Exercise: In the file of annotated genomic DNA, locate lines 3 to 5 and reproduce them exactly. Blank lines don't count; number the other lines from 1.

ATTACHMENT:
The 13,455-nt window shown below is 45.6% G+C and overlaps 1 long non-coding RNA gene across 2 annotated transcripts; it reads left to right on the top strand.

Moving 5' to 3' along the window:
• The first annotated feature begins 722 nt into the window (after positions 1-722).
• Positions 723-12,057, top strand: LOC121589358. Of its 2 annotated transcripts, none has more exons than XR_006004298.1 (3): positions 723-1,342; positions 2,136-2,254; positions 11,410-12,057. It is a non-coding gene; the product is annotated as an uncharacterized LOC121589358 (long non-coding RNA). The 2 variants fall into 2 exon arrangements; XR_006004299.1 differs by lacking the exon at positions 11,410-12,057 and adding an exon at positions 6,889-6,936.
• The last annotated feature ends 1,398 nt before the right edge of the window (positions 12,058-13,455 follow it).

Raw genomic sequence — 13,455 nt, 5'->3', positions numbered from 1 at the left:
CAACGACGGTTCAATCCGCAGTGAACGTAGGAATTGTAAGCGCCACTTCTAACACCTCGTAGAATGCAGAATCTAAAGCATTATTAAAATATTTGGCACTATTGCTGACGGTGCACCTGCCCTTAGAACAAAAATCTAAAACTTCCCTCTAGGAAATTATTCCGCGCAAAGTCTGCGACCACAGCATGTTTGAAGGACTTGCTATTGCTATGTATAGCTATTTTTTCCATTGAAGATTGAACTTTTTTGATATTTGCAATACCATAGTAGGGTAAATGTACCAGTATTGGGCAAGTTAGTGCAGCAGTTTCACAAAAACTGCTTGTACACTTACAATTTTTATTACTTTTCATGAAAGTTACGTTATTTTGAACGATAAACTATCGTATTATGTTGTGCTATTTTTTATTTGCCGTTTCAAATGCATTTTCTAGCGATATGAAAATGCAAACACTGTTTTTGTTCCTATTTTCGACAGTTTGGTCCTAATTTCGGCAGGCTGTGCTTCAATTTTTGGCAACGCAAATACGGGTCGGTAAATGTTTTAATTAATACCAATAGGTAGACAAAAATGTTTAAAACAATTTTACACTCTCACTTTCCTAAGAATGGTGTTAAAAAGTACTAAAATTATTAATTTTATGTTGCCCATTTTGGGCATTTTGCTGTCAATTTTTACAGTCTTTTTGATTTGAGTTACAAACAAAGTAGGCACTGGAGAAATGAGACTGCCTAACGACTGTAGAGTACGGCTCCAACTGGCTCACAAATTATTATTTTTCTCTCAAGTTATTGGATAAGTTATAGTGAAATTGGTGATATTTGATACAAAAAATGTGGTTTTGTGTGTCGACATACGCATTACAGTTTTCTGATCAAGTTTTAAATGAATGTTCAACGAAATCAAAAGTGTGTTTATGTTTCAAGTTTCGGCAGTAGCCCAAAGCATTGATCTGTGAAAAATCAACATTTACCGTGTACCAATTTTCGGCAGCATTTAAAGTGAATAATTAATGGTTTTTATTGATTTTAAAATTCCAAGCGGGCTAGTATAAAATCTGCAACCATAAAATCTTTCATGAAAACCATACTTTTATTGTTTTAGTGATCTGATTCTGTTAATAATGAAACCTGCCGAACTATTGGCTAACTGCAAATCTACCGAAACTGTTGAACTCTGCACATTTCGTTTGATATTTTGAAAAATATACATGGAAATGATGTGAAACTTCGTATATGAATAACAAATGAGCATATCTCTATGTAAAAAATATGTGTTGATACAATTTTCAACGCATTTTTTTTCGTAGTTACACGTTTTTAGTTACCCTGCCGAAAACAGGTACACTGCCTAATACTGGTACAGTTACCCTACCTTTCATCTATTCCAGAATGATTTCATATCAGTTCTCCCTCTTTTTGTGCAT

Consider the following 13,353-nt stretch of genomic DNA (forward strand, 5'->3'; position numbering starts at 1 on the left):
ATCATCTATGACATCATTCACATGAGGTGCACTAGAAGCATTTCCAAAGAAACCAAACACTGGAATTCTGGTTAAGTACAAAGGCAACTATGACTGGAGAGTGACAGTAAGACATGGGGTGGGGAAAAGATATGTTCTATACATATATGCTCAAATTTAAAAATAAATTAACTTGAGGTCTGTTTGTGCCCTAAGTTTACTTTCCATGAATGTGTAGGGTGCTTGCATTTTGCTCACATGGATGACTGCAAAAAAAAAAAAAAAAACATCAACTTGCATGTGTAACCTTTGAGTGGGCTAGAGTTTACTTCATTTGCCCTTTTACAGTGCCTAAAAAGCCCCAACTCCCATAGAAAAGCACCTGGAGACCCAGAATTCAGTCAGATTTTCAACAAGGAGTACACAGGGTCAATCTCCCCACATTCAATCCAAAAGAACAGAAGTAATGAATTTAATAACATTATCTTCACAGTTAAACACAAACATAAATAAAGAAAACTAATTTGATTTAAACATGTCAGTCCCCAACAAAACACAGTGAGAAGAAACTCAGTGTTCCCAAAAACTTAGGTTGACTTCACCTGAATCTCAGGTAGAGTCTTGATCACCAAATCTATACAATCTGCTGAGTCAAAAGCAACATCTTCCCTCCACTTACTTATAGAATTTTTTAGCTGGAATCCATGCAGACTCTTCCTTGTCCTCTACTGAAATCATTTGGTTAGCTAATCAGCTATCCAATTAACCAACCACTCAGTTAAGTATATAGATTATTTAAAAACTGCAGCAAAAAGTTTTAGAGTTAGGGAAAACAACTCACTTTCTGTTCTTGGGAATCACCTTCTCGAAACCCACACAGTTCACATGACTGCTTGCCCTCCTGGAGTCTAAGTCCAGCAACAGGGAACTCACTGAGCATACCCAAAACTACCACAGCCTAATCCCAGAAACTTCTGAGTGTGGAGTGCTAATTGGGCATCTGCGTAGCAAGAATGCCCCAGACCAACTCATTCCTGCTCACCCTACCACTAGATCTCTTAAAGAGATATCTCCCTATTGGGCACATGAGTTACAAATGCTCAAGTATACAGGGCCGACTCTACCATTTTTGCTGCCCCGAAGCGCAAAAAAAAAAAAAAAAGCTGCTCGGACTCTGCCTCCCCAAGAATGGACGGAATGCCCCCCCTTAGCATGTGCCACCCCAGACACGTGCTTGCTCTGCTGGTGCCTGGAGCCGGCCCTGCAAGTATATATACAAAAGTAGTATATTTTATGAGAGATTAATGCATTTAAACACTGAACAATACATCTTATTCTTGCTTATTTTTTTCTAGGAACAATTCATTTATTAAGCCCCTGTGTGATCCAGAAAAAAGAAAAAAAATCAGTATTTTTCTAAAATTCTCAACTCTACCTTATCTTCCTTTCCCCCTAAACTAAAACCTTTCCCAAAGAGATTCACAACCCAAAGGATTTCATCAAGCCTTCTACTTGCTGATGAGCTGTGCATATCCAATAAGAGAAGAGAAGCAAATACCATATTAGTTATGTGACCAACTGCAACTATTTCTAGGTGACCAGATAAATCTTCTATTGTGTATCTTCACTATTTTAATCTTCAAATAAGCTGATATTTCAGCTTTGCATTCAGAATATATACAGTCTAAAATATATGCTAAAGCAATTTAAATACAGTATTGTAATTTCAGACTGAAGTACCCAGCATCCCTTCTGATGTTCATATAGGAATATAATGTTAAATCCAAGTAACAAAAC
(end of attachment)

• The first annotated feature begins 722 nt into the window (after positions 1-722).
• Positions 723-12,057, top strand: LOC121589358. Of its 2 annotated transcripts, none has more exons than XR_006004298.1 (3): positions 723-1,342; positions 2,136-2,254; positions 11,410-12,057. It is a non-coding gene; the product is annotated as an uncharacterized LOC121589358 (long non-coding RNA). The 2 variants fall into 2 exon arrangements; XR_006004299.1 differs by lacking the exon at positions 11,410-12,057 and adding an exon at positions 6,889-6,936.
• The last annotated feature ends 1,398 nt before the right edge of the window (positions 12,058-13,455 follow it).